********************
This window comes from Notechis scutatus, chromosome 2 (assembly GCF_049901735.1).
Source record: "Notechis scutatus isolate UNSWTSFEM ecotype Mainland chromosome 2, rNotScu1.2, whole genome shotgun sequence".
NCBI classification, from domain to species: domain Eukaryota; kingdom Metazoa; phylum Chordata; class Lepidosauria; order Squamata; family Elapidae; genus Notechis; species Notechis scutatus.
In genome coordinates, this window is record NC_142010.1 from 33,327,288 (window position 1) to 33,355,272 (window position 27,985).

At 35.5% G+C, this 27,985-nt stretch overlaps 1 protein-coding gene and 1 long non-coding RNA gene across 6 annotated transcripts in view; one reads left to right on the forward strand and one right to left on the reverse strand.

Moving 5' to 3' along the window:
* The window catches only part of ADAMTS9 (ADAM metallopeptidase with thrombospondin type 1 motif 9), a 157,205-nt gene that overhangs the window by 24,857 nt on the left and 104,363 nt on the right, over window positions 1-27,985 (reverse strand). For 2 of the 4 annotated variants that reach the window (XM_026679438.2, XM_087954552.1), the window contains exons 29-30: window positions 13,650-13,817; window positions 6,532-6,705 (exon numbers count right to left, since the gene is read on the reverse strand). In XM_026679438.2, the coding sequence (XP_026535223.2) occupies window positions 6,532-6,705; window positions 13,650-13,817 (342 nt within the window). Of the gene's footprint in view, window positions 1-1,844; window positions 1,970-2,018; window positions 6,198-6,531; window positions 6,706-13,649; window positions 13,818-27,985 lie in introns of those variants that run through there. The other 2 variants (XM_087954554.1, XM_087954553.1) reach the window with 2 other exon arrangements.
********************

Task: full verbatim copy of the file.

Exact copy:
This window comes from Notechis scutatus, chromosome 2 (assembly GCF_049901735.1).
Source record: "Notechis scutatus isolate UNSWTSFEM ecotype Mainland chromosome 2, rNotScu1.2, whole genome shotgun sequence".
NCBI classification, from domain to species: domain Eukaryota; kingdom Metazoa; phylum Chordata; class Lepidosauria; order Squamata; family Elapidae; genus Notechis; species Notechis scutatus.
In genome coordinates, this window is record NC_142010.1 from 33,327,288 (window position 1) to 33,355,272 (window position 27,985).

At 35.5% G+C, this 27,985-nt stretch overlaps 1 protein-coding gene and 1 long non-coding RNA gene across 6 annotated transcripts in view; one reads left to right on the forward strand and one right to left on the reverse strand.

Moving 5' to 3' along the window:
* The window catches only part of ADAMTS9 (ADAM metallopeptidase with thrombospondin type 1 motif 9), a 157,205-nt gene that overhangs the window by 24,857 nt on the left and 104,363 nt on the right, over window positions 1-27,985 (reverse strand). For 2 of the 4 annotated variants that reach the window (XM_026679438.2, XM_087954552.1), the window contains exons 29-30: window positions 13,650-13,817; window positions 6,532-6,705 (exon numbers count right to left, since the gene is read on the reverse strand). In XM_026679438.2, the coding sequence (XP_026535223.2) occupies window positions 6,532-6,705; window positions 13,650-13,817 (342 nt within the window). Of the gene's footprint in view, window positions 1-1,844; window positions 1,970-2,018; window positions 6,198-6,531; window positions 6,706-13,649; window positions 13,818-27,985 lie in introns of those variants that run through there. The other 2 variants (XM_087954554.1, XM_087954553.1) reach the window with 2 other exon arrangements.